Description

Intuit Inc. provides financial management and compliance products and services for consumers, small businesses, self-employed, and accounting professionals in the United States, Canada, and internationally. The company operates in three segments: Small Business & Self-Employed, Consumer, and Strategic Partner. The Small Business & Self-Employed segment provides QuickBooks online services and desktop software solutions comprising QuickBooks Online Advanced, a cloud-based solution; QuickBooks Enterprise, a hosted solution; QuickBooks Self-Employed solution; and QuickBooks Online Accountant and QuickBooks Accountant Desktop Plus solutions; payroll solutions, such as online payroll processing, direct deposit of employee paychecks, payroll reports, electronic payment of federal and state payroll taxes, and electronic filing of federal and state payroll tax forms. This segment also offers payment-processing solutions, including credit and debit cards, and ACH payment services; and financial supplies and financing for small businesses. Its Consumer segment provides TurboTax income tax preparation products and services; and personal finance. The company's Strategic Partner segment offers Lacerte, ProSeries, and ProFile desktop tax-preparation software products; and ProConnect Tax Online tax products, electronic tax filing service, and bank products and related services. It sells products and services through various sales and distribution channels, including multi-channel shop-and-buy experiences, websites and call centers, mobile application stores, and retail and other channels. Intuit Inc. has a collaboration agreement with Red Hat, Inc. on Argo CD, a declarative continuous delivery tool for Kubernetes deployments. The company was founded in 1983 and is headquartered in Mountain View, California.

Statistics (YTD)

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TotalReturn:

'Total return is the amount of value an investor earns from a security over a specific period, typically one year, when all distributions are reinvested. Total return is expressed as a percentage of the amount invested. For example, a total return of 20% means the security increased by 20% of its original value due to a price increase, distribution of dividends (if a stock), coupons (if a bond) or capital gains (if a fund). Total return is a strong measure of an investment’s overall performance.'

Applying this definition to our asset in some examples:
  • The total return, or performance over 5 years of Intuit is 321.6%, which is larger, thus better compared to the benchmark SPY (121.2%) in the same period.
  • During the last 3 years, the total return, or performance is 154.9%, which is larger, thus better than the value of 67.5% from the benchmark.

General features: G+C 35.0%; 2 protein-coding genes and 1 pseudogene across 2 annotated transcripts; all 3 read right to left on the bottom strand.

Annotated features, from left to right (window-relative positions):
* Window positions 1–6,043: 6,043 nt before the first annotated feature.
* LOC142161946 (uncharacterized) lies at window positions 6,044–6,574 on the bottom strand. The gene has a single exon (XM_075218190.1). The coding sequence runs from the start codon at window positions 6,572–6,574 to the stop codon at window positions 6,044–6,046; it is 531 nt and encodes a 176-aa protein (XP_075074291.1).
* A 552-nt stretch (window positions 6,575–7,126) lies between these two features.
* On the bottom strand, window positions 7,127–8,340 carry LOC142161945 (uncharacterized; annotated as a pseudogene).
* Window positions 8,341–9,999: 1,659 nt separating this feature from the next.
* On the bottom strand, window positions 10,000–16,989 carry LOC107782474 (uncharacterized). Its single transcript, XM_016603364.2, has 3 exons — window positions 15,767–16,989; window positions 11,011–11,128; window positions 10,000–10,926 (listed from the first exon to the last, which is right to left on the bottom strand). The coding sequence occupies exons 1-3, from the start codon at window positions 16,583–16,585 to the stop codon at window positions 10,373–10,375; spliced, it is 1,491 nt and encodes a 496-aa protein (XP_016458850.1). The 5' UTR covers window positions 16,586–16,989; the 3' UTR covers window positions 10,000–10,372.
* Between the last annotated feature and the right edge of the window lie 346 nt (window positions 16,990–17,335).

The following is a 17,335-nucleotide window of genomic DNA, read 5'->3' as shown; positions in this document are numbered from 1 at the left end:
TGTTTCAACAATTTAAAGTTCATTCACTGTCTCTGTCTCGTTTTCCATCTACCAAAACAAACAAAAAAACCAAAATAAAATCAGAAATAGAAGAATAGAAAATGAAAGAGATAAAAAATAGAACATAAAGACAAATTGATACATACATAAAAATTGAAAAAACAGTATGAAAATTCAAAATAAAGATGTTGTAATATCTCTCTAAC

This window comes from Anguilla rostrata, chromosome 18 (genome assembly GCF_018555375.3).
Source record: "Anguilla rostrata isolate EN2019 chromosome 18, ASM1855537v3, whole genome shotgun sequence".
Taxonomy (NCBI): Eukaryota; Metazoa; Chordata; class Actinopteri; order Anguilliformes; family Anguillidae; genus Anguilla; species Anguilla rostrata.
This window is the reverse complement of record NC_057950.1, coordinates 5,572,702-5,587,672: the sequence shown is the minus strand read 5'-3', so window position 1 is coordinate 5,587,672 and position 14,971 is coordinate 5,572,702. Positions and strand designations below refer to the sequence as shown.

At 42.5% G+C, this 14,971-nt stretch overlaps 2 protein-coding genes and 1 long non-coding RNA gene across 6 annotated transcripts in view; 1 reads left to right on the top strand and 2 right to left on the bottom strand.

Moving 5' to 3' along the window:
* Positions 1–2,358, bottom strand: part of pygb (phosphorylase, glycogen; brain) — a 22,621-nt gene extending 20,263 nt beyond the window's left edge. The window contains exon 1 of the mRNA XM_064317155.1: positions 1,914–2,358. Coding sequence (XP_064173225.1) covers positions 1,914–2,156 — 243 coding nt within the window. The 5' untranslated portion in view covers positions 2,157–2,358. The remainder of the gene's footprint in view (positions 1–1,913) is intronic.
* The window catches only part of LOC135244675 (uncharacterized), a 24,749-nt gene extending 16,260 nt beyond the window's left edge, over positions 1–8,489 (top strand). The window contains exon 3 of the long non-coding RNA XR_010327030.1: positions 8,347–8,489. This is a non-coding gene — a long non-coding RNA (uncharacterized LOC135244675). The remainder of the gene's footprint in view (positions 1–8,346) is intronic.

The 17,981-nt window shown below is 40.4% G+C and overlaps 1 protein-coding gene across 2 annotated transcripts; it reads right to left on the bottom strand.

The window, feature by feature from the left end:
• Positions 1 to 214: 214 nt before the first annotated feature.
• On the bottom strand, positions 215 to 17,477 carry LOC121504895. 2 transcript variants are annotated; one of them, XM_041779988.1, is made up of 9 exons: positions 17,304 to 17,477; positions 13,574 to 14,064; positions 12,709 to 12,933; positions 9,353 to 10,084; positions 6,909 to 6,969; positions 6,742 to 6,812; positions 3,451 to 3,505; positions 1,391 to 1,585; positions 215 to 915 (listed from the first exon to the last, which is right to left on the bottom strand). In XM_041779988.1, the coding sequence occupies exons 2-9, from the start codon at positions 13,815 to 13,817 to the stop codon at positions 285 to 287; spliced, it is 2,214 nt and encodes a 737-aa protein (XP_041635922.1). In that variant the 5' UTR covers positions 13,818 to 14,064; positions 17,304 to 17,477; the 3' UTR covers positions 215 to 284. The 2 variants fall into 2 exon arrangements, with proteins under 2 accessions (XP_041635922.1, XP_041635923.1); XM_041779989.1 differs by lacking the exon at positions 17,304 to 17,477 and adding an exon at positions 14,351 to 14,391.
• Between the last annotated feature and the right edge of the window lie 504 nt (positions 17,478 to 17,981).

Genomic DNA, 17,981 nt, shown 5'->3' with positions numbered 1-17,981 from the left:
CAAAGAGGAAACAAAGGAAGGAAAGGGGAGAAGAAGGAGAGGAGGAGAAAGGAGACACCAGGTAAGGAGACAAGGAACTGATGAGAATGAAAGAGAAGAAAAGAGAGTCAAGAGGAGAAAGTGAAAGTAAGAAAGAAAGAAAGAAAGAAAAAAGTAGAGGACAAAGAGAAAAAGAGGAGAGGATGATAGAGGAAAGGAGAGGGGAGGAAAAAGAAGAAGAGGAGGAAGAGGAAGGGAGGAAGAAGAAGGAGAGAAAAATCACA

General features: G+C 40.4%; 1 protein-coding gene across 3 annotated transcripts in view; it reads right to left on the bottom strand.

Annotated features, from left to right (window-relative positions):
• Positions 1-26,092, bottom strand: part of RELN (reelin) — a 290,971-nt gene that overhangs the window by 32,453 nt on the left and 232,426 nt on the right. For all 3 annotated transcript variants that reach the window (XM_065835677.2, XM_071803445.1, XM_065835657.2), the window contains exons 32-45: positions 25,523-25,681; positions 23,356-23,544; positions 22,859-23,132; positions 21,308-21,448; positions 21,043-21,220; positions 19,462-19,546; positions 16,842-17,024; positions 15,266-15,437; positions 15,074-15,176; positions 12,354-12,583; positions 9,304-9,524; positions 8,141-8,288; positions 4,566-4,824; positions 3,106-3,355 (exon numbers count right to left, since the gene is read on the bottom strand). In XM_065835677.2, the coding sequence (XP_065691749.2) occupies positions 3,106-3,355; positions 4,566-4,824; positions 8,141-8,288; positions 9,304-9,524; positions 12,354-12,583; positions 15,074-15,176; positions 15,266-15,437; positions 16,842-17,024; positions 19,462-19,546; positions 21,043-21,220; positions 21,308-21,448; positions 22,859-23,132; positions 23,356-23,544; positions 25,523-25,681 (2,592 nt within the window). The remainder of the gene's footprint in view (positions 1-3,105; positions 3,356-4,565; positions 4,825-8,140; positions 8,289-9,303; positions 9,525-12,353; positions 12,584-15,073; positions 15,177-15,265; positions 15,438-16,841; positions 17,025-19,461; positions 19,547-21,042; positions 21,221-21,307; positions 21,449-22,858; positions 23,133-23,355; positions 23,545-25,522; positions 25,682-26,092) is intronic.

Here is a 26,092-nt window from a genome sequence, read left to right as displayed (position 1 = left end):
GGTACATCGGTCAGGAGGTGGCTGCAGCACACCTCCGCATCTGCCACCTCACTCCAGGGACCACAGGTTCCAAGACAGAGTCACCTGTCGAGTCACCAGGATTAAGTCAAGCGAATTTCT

CAGR:

'The compound annual growth rate (CAGR) is a useful measure of growth over multiple time periods. It can be thought of as the growth rate that gets you from the initial investment value to the ending investment value if you assume that the investment has been compounding over the time period.'

Using this definition on our asset we see for example:
  • Compared with the benchmark SPY (17.2%) in the period of the last 5 years, the compounded annual growth rate (CAGR) of 33.4% of Intuit is higher, thus better.
  • Looking at compounded annual growth rate (CAGR) in of 36.6% in the period of the last 3 years, we see it is relatively greater, thus better in comparison to SPY (18.7%).

Volatility:

'In finance, volatility (symbol σ) is the degree of variation of a trading price series over time as measured by the standard deviation of logarithmic returns. Historic volatility measures a time series of past market prices. Implied volatility looks forward in time, being derived from the market price of a market-traded derivative (in particular, an option). Commonly, the higher the volatility, the riskier the security.'

Using this definition on our asset we see for example:
  • Looking at the volatility of 29.8% in the last 5 years of Intuit, we see it is relatively larger, thus worse in comparison to the benchmark SPY (18.7%)
  • During the last 3 years, the volatility is 35.3%, which is higher, thus worse than the value of 22.5% from the benchmark.

DownVol:

'The downside volatility is similar to the volatility, or standard deviation, but only takes losing/negative periods into account.'

Applying this definition to our asset in some examples:
  • Looking at the downside volatility of 19.7% in the last 5 years of Intuit, we see it is relatively greater, thus worse in comparison to the benchmark SPY (13.6%)
  • During the last 3 years, the downside risk is 23.6%, which is greater, thus worse than the value of 16.3% from the benchmark.

Sharpe:

'The Sharpe ratio (also known as the Sharpe index, the Sharpe measure, and the reward-to-variability ratio) is a way to examine the performance of an investment by adjusting for its risk. The ratio measures the excess return (or risk premium) per unit of deviation in an investment asset or a trading strategy, typically referred to as risk, named after William F. Sharpe.'

Applying this definition to our asset in some examples:
  • Looking at the risk / return profile (Sharpe) of 1.04 in the last 5 years of Intuit, we see it is relatively greater, thus better in comparison to the benchmark SPY (0.79)
  • Looking at risk / return profile (Sharpe) in of 0.96 in the period of the last 3 years, we see it is relatively higher, thus better in comparison to SPY (0.72).